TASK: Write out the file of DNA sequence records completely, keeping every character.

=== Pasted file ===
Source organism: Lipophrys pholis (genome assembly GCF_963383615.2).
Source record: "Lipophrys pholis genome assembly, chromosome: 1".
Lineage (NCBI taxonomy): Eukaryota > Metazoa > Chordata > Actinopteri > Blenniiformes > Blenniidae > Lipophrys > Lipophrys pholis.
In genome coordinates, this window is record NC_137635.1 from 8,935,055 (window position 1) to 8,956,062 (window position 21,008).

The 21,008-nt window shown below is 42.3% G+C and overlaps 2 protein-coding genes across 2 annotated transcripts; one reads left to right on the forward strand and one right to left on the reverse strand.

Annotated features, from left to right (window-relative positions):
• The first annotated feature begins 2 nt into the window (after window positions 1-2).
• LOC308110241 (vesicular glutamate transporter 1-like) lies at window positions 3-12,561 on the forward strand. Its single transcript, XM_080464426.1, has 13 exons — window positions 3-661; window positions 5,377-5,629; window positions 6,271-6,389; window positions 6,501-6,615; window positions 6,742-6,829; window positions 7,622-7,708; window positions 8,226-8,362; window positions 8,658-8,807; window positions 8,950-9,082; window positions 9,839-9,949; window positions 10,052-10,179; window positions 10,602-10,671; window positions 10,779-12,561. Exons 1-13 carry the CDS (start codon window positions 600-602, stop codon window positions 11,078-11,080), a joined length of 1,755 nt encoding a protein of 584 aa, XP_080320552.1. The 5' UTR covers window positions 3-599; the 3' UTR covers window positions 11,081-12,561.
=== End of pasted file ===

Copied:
Source organism: Lipophrys pholis (genome assembly GCF_963383615.2).
Source record: "Lipophrys pholis genome assembly, chromosome: 1".
Lineage (NCBI taxonomy): Eukaryota > Metazoa > Chordata > Actinopteri > Blenniiformes > Blenniidae > Lipophrys > Lipophrys pholis.
In genome coordinates, this window is record NC_137635.1 from 8,935,055 (window position 1) to 8,956,062 (window position 21,008).

The 21,008-nt window shown below is 42.3% G+C and overlaps 2 protein-coding genes across 2 annotated transcripts; one reads left to right on the forward strand and one right to left on the reverse strand.

Annotated features, from left to right (window-relative positions):
• The first annotated feature begins 2 nt into the window (after window positions 1-2).
• LOC308110241 (vesicular glutamate transporter 1-like) lies at window positions 3-12,561 on the forward strand. Its single transcript, XM_080464426.1, has 13 exons — window positions 3-661; window positions 5,377-5,629; window positions 6,271-6,389; window positions 6,501-6,615; window positions 6,742-6,829; window positions 7,622-7,708; window positions 8,226-8,362; window positions 8,658-8,807; window positions 8,950-9,082; window positions 9,839-9,949; window positions 10,052-10,179; window positions 10,602-10,671; window positions 10,779-12,561. Exons 1-13 carry the CDS (start codon window positions 600-602, stop codon window positions 11,078-11,080), a joined length of 1,755 nt encoding a protein of 584 aa, XP_080320552.1. The 5' UTR covers window positions 3-599; the 3' UTR covers window positions 11,081-12,561.